- It’s thought-provoking. I started reading this book using the ‘dip in’ method , beginning with Reflection 46, “Books Matter”. The brevity of the title grabbed me. Perhaps on the day in question something about our young son’s education was front of mind. I can’t really remember. But I was hooked from the start. It’s a short reflection of just over two pages, the essence of which is some 2010 research of 70,000 children from 27 countries which found that children growing up in a home with many books (500 or more) stayed in school 3 years longer than children from largely bookless homes.
Before you start weighing in with objections about parental education, occupation or social class, the study’s finding was independent of these. Now, you have to admit it, that is astonishing. It does make me wonder what it is about the presence of books. The study doesn’t answer that question directly; further research is required. It also makes me wonder whether, in the future, ownership of e-books on a Kindle will have the same (or perhaps greater) impact. As a matter of interest, do you know how many books you have in your house?
- It’s easy to read. The conciseness of each chapter helps, but it’s more than that. Peterson was a master of the written word, not just in his academic papers and text-books but also in his Psychology Today blog, from where these reflections originate. He knew how to write in an engaging way. Each chapter of this book draws you in, like a good short story. You want to find out what happens next, how the piece relates to positive psychology and to pursuing and living the good life.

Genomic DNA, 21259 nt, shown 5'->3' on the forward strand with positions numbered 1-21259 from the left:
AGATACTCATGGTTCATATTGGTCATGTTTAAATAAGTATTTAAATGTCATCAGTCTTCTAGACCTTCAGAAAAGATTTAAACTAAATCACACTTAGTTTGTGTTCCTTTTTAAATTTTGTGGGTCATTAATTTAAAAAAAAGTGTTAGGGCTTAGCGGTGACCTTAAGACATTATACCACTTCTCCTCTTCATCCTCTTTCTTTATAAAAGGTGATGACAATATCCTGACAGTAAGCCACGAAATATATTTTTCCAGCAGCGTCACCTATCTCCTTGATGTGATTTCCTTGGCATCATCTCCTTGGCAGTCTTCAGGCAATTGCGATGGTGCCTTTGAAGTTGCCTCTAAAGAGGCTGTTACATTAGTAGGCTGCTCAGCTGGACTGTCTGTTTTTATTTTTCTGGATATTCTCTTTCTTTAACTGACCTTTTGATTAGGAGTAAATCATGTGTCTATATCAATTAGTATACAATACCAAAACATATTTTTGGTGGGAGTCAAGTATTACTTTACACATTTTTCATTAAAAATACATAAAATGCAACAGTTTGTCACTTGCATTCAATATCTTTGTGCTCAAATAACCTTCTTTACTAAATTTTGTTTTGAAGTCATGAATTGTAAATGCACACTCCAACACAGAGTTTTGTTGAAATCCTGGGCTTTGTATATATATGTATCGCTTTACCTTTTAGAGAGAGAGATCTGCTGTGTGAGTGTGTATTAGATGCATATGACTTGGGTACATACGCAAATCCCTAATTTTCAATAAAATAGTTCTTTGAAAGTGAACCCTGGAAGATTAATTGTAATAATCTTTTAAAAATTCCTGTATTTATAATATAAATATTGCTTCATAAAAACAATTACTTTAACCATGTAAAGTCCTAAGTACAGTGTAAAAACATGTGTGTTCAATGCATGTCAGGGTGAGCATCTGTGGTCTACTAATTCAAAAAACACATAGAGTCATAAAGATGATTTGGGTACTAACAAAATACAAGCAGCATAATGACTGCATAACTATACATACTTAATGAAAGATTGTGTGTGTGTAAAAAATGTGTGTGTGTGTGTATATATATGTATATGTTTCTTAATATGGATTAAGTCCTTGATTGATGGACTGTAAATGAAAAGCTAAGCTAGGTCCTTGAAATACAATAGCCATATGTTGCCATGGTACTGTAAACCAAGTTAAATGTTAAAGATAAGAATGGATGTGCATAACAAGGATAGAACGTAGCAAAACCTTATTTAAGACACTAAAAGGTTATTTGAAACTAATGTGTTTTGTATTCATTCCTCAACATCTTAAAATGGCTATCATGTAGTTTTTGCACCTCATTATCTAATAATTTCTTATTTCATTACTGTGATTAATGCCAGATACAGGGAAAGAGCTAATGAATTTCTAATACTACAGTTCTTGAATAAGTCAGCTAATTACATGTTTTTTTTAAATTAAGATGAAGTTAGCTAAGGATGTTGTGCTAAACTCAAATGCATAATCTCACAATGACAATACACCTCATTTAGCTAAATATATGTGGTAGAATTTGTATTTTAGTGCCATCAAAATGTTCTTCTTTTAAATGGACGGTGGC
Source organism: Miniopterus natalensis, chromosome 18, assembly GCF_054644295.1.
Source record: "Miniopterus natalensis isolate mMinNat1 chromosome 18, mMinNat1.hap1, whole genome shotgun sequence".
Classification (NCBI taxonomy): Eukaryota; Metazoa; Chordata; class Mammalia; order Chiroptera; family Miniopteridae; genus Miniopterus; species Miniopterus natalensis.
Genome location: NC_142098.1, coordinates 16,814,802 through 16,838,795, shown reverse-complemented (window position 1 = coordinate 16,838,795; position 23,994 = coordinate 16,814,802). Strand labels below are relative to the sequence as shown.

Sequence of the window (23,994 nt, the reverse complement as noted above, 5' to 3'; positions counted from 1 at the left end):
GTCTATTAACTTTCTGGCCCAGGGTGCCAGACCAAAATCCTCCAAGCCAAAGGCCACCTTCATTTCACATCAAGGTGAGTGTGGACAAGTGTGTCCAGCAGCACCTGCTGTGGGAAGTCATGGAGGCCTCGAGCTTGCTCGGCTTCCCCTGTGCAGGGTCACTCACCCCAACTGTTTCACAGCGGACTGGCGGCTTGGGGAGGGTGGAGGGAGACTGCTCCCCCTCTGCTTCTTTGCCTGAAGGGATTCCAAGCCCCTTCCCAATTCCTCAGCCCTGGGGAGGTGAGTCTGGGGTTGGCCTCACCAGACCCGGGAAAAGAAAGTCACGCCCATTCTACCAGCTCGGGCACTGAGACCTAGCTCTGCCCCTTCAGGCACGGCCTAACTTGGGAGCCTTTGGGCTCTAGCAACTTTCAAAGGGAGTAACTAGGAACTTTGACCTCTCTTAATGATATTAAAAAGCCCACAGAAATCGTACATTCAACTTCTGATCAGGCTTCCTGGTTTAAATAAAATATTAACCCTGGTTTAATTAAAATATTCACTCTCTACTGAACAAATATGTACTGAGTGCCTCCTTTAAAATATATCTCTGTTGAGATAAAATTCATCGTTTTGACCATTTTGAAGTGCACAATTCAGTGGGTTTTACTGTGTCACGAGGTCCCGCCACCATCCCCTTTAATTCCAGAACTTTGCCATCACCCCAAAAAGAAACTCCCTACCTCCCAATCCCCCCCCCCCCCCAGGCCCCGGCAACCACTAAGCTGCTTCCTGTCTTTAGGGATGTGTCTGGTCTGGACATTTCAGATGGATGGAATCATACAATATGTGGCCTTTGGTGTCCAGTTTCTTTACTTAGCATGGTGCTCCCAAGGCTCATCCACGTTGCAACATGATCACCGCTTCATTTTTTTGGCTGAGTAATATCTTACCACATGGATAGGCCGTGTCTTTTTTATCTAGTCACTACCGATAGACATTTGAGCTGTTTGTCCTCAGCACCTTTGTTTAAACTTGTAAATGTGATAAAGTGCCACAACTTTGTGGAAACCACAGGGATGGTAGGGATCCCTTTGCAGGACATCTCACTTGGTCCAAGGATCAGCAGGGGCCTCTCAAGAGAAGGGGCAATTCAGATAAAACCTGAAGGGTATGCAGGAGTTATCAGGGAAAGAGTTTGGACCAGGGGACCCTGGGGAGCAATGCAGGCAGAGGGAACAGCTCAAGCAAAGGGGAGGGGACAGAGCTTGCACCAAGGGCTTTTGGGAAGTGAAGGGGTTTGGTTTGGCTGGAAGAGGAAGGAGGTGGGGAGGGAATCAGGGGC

- It’s personal. This is 300+ pages of Chris Peterson at his best – entertaining, down-to-earth, authentic and inspiring. It’s as if he’s speaking to you personally.
The twinkle in his eye radiates from this book. You get a sense of the person he really was not just a great mind and a great educator (he won the prestigious Golden Apple Award for outstanding university teaching in 2010), but a man of the people. ‘Other people matter’ was the way he summed up positive psychology, and it also summed up his approach to living, loving and working. He put other people first. He made other people matter. His unique approach to living a good life comes across very clearly in this book. He knew what worked for him, what made his life worth living, and a large part of that (certainly the public face of Chris Peterson) was about sharing those insights with other people.
- It’s both original and amusing, not in the laugh-a-minute, frenetic way of some stand-up comedians, but in a dry, subtle, often tongue-in-cheek way. He’s the first professor of positive psychology that I know of who has used the phrase ‘promiscuously positive’ (p256) to describe people who are conspicuously, insincerely, or otherwise inappropriately cheerful.